So the chance of N people not sharing a birthday with you is:

Formula 5

For N = 23 people, we have that:

Formula 6

Which is about 6.1%. For a >50% chance of one person in a room of N people being born on the same day as you, you’d need 253 people in the room.

This number is much greater than 183 (about half of 365) because it’s likely that some of those people will share birthdays among themselves on different days than yours, so you’d need a few more people to account for that.

In fact, 253 is the number of all pair arrangements that you can make among 23 people, so the amount of people necessary is the same. But this time, we are looking for one specific pair among 253 instead of any pair.

This problem can be generalized for different hashing functions by the following equation:

Formula 7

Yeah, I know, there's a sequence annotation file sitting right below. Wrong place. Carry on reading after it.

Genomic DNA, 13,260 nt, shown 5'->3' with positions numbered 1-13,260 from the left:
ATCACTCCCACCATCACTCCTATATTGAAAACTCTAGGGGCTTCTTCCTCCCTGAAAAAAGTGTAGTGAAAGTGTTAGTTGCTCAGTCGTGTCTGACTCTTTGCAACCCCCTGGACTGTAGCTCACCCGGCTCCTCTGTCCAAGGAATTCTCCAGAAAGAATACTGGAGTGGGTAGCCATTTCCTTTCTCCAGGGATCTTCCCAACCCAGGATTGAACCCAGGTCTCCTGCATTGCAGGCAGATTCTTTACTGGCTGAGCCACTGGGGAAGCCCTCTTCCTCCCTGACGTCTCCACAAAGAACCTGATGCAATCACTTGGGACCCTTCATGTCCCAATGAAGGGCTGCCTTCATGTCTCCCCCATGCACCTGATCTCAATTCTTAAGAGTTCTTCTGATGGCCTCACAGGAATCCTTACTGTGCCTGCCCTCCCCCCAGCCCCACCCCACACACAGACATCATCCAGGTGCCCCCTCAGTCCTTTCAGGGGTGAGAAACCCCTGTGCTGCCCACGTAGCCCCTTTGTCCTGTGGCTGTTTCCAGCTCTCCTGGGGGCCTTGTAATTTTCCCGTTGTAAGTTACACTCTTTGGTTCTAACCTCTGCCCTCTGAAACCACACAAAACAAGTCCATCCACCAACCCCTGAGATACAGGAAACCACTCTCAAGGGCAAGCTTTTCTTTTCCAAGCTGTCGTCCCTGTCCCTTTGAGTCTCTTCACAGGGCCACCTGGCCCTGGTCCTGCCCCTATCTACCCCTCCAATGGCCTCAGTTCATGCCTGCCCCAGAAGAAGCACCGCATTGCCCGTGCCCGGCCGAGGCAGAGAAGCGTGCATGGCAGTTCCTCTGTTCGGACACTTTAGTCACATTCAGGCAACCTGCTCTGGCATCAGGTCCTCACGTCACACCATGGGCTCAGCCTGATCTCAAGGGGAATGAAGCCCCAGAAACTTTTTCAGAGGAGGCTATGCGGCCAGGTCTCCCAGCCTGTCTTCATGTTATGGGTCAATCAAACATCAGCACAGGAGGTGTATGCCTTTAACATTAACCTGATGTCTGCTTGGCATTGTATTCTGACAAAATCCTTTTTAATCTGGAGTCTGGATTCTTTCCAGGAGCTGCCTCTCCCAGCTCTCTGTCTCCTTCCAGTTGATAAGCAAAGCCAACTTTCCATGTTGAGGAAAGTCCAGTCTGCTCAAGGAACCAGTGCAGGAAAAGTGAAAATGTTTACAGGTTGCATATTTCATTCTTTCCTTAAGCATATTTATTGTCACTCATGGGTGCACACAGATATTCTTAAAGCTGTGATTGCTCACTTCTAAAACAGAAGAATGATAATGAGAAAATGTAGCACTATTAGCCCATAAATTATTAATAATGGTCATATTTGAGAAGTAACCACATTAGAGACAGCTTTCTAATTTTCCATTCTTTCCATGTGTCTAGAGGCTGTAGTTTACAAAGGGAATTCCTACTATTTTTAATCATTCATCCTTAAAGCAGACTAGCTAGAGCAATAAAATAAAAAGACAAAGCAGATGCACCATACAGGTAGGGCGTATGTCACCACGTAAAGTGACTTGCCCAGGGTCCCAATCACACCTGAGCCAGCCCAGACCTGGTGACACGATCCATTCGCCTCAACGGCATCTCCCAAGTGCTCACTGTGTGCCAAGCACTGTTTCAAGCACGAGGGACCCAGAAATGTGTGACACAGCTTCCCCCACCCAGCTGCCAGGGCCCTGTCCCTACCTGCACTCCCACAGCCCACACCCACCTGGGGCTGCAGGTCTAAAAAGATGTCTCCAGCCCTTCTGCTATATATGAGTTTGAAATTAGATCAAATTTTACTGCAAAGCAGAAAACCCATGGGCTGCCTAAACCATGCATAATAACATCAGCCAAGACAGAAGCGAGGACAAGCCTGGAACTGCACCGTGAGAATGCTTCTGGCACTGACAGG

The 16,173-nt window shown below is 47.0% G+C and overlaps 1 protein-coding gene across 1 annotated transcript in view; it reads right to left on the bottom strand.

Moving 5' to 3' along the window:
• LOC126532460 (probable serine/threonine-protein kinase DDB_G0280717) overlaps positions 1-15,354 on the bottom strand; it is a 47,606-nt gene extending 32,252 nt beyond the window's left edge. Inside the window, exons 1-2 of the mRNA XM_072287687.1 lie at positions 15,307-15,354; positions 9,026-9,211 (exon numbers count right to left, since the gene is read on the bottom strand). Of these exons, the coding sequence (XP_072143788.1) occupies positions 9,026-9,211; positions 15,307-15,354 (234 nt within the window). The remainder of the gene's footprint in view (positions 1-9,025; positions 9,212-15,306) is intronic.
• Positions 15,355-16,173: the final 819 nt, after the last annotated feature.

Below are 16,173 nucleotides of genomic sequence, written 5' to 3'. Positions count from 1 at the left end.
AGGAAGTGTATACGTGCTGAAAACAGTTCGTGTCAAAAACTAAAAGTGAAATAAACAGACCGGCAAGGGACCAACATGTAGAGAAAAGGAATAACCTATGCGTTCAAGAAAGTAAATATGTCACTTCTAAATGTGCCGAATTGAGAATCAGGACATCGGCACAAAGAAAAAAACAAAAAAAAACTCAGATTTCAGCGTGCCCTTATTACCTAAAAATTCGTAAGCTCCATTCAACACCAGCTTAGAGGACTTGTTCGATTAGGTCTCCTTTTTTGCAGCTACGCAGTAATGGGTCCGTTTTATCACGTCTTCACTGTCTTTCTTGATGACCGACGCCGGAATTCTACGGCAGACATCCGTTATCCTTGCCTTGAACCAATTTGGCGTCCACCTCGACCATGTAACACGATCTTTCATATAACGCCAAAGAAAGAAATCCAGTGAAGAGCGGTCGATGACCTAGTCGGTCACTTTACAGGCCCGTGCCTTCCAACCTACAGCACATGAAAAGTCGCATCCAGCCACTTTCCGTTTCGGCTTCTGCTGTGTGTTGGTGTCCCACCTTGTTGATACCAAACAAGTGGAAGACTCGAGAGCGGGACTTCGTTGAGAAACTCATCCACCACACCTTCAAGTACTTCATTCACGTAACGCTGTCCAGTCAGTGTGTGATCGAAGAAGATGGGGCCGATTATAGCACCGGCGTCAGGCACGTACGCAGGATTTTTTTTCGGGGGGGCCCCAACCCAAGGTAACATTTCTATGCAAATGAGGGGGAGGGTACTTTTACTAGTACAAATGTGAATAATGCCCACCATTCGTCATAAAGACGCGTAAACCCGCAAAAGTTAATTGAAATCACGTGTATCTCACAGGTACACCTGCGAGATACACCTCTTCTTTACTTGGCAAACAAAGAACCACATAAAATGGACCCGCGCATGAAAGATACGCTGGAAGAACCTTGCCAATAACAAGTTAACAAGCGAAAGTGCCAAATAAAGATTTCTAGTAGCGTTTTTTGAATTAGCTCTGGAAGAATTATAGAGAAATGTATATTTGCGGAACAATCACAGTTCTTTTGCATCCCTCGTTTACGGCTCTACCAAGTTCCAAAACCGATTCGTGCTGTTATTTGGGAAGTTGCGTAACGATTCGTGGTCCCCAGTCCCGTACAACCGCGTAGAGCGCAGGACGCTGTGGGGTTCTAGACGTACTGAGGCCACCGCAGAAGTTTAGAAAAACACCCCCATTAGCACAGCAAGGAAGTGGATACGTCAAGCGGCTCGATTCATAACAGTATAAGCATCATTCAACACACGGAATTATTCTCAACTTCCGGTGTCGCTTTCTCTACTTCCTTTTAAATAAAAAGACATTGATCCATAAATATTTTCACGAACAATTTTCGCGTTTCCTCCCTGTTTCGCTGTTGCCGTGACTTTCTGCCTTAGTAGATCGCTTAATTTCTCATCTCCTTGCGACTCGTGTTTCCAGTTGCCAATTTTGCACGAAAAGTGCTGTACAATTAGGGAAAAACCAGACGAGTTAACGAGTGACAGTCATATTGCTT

So what is the chance that an attacker would be able to get lucky and find a weak password that has the same hash as your strong password?

You’d just have to make P = 0.5 and solve for N.

As an example, if the hashing function is MD5, the attacker would have to go through 2^(127.5) hashes to have a >50% chance of finding a hash that collides with yours, which is more than the theoretical 2^127 operations to brute-force the entire sample space.

This means that the likelihood of 1234 colliding specifically with yours is less likely to happen than the attacker just guessing your password out of all 2^128 possibilities.

Also, just because someone found a collision doesn’t mean they will be able to log into your account: it could be that the matching password is 300-characters long, and they wouldn’t be able to send it in the password field because the application limits passwords to, say, 100 characters.

Why Password Strength Doesn’t Matter Past a Certain Point

Hashing functions are expected to resist against two things: collisions and preimage attacks.

This is because hashing functions like the MD and SHA families are general-purpose hashing functions. They are also widely used for other purposes, such as verifying file integrity, so attackers being able to forge two different files with the same hash is problematic.